Category: updates

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Luke Scholl: The Rise of Writing (Chapter 4/Conclusion)

The fourth chapter of Brandt’s The Rise of Writing, “When Everybody Writes,” focuses on how writers and writing work in relation to other writers. As Brandt states, “Proximity to other writing people—ample, ongoing, routine proximity—plays myriad, formative roles in the development and calibration of writing, writing skill, and writing consciousness” (158). Early in the chapter Brandt discusses the “scenic” nature… Read more →

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Amanda Rhine: The Rise of Writing (chapter 3)

  Writing is the Right Thing to Do for Literacy In chapter 3 “Occupation: Author” in The Rise of Writing, Deborah Brandt starts off by stating “The belief that writing ability is a subsidiary of reading ability runs deep in American society and schooling. You can only write as well as you can read. The best way to learn how… Read more →

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Meredith Murrietta: The Rise of Writing (chapter 3)

Brandt starts out the 3rd chapter, “Occupation: Author” with the task of trying to differentiate between a reading-based literacy and a writing-based literacy. She claims that writing has taken a shadow to reading with regards to importance in our culture. Brandt seeks to argue that writing-based literacy is its own and does not necessarily stem from, rely on, or play… Read more →

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Ibe Liebenberg: Brandt, The Rise of Writing, Chapter 2

In Brandt’s chapter two, “Writing for the State,” there is a clear connection made to chapter one’s idea of a ghostwriter’s inability to relinquish the emotional costs that are not deferred, or distributed with the transfer of work produced. One of the observations made in chapter two is that of an individual’s inability to write themselves out of work produced… Read more →

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Sam Malain: The Rise of Writing (Intro & Chapter 1)

One of the moments that resonated with me the most when reading Deborah Brandt’s The Rise of Writing: Redefining Mass Literacy was one that was briefly addressed in the class discussion. In the section on ownership Brandt states, “In the workplace, authorship is associated not with writing a text but with managing the writer. The work-made-for-hire doctrine has been the… Read more →

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Eli Coyle: Brandt’s The Rise of Writing (Intro & Chapter 1)

Intro & Chapter 1 of The Rise of Writing: Redefining Mass Literacy by Deborah Brandt The introduction of Deborah Brandt’s The Rise of Writing brings up the idea that digital technologies and digital literacies are responsible for a rise in daily mass writing. Accompanying this is the emergence of the so called knowledge or information economies that aren’t based in “manufacturing things so… Read more →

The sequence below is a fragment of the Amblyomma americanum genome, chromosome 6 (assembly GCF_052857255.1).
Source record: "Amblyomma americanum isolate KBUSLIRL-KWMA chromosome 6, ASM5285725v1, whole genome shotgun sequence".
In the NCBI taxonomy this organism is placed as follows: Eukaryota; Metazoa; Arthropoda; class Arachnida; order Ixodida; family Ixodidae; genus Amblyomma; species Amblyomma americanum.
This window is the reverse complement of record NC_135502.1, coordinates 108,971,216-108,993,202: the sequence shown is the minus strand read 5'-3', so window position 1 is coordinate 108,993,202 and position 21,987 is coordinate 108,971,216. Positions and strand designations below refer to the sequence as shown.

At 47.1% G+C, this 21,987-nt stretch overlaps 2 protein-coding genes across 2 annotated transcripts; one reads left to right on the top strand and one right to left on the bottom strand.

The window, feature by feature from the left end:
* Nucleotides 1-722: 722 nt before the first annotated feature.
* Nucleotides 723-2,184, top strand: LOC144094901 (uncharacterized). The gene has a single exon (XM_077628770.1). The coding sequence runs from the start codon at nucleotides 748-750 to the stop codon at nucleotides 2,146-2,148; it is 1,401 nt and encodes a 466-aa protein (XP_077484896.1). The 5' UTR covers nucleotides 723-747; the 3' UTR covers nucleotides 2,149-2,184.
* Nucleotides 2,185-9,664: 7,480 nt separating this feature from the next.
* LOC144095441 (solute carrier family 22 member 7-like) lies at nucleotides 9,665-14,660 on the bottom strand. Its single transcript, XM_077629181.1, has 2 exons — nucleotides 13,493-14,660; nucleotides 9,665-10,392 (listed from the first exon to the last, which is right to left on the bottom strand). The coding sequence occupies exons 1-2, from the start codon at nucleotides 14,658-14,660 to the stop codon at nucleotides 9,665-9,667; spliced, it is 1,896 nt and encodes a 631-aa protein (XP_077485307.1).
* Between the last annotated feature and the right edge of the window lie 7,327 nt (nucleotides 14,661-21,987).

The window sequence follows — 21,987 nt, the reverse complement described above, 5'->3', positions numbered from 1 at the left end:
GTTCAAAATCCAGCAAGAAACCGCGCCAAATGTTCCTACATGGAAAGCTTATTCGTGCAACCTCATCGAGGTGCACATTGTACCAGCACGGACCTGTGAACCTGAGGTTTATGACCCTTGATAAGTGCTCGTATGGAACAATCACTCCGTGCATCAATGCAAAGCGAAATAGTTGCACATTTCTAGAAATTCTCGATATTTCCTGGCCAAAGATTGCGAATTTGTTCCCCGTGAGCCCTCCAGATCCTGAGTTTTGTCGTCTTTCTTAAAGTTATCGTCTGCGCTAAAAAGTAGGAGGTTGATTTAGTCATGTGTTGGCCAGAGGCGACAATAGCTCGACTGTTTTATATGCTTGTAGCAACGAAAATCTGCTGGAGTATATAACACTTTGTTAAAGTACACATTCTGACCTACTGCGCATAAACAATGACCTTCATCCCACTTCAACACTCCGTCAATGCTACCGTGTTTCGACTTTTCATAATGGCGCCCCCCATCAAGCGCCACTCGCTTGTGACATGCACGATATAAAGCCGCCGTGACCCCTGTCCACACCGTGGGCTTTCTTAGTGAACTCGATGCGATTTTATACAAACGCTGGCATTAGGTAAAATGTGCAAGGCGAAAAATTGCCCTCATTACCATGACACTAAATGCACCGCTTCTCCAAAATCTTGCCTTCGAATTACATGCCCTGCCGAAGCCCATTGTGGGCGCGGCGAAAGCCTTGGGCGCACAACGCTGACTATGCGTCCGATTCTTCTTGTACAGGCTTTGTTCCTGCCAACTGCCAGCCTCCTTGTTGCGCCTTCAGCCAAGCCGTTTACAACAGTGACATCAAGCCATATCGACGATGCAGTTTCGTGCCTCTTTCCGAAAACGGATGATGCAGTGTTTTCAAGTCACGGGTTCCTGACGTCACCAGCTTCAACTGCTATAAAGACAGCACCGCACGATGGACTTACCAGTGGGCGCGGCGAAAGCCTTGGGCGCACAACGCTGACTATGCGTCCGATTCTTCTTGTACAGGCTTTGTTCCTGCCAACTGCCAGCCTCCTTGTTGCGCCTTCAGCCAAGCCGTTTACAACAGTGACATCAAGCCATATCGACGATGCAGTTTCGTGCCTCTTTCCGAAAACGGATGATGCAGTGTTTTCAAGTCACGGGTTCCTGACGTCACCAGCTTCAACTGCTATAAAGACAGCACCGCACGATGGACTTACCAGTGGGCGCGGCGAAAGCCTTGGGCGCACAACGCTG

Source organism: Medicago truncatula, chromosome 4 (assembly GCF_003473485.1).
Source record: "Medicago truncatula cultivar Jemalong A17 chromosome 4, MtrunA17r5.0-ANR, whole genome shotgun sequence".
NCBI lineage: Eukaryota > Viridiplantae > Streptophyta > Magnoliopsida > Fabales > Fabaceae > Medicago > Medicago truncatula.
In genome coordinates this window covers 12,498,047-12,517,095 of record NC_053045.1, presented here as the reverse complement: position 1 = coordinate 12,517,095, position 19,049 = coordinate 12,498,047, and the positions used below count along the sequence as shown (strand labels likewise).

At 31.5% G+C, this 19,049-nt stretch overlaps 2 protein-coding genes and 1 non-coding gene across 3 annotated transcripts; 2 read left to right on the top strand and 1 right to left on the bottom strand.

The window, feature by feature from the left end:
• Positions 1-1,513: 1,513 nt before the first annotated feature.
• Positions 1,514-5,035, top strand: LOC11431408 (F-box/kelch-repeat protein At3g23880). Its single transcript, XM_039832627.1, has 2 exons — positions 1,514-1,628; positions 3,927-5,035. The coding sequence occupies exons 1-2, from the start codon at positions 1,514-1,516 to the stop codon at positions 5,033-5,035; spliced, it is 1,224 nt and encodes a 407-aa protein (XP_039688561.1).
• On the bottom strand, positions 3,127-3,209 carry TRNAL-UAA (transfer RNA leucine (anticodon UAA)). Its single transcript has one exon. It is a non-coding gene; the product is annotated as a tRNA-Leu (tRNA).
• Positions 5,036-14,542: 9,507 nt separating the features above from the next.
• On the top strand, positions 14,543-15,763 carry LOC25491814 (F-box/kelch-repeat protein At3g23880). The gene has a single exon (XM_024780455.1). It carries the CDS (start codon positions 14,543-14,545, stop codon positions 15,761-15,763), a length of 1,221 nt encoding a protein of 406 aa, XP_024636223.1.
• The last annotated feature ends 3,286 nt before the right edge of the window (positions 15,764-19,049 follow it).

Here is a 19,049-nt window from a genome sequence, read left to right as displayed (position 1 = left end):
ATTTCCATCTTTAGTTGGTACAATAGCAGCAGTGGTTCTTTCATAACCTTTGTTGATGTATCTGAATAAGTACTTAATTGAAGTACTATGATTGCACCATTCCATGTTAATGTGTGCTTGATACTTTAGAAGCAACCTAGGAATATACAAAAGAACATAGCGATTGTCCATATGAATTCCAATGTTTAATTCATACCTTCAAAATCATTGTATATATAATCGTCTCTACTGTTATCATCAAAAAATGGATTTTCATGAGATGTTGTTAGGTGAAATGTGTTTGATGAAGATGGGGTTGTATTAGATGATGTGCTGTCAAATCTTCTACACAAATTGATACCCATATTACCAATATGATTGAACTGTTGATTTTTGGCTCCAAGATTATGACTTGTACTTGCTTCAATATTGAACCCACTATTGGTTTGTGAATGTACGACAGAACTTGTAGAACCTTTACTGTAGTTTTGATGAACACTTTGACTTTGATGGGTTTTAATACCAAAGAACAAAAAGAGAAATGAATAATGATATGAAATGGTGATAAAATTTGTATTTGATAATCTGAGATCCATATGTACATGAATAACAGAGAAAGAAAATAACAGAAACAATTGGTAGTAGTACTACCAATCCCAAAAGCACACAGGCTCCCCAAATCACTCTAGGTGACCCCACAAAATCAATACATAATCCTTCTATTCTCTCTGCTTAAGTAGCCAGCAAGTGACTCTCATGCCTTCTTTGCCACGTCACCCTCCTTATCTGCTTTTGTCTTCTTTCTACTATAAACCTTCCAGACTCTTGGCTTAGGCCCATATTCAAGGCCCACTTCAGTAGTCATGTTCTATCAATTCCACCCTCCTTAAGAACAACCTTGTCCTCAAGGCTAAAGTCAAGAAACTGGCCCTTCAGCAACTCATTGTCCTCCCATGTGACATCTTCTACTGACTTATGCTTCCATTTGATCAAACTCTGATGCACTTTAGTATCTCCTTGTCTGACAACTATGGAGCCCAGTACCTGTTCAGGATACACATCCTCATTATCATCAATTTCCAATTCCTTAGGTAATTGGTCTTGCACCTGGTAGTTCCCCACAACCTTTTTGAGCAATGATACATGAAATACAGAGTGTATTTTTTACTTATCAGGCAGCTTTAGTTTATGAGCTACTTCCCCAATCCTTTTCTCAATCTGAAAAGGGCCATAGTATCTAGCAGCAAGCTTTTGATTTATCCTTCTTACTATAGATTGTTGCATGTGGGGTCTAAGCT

The future of bilingualism with globalization

So many of us, especially in academic settings, strive to attain the literacy peak of our chosen fields/areas of interest. In my more immediate world, I’m surrounded by many, doctorate bearing and not, who have pushed to reach the theoretical, academic peaks. As admirable as the devotion of these aspirations are, I can’t help but wonder what gets discarded in… Read more →

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Ramblings about Literacy and Composition

As someone who is studying literacy and language as my pathway in the English graduate program, I have been enjoying my literacy course way too much. I’ve been waiting years to study literacy and work with it in a meaningful way. I am also taking a course on teaching composition which is working pretty hand in hand conceptually with my… Read more →

“The White Man’s Agenda”

One curious idea I have continued to look into is the historical perpetuation of dominant western culture over those they have been deemed as other. Specifically I am getting at the “White Man’s Agenda” as it is historically rooted in colonization and imperialism. This attitude whether we see it or not is firmly rooted in our institutions and in the… Read more →

Power and Stratification

The area of literacy studies already seems so contested and polluted with ideological ideas it makes it a difficult subject to jump into to. Further, those ideological strains often pull heavily on sensitive cultural strings, especially within U.S. society, and playing with them risks reopening old wounds or toying with those still bleeding. However, there may be a necessity to… Read more →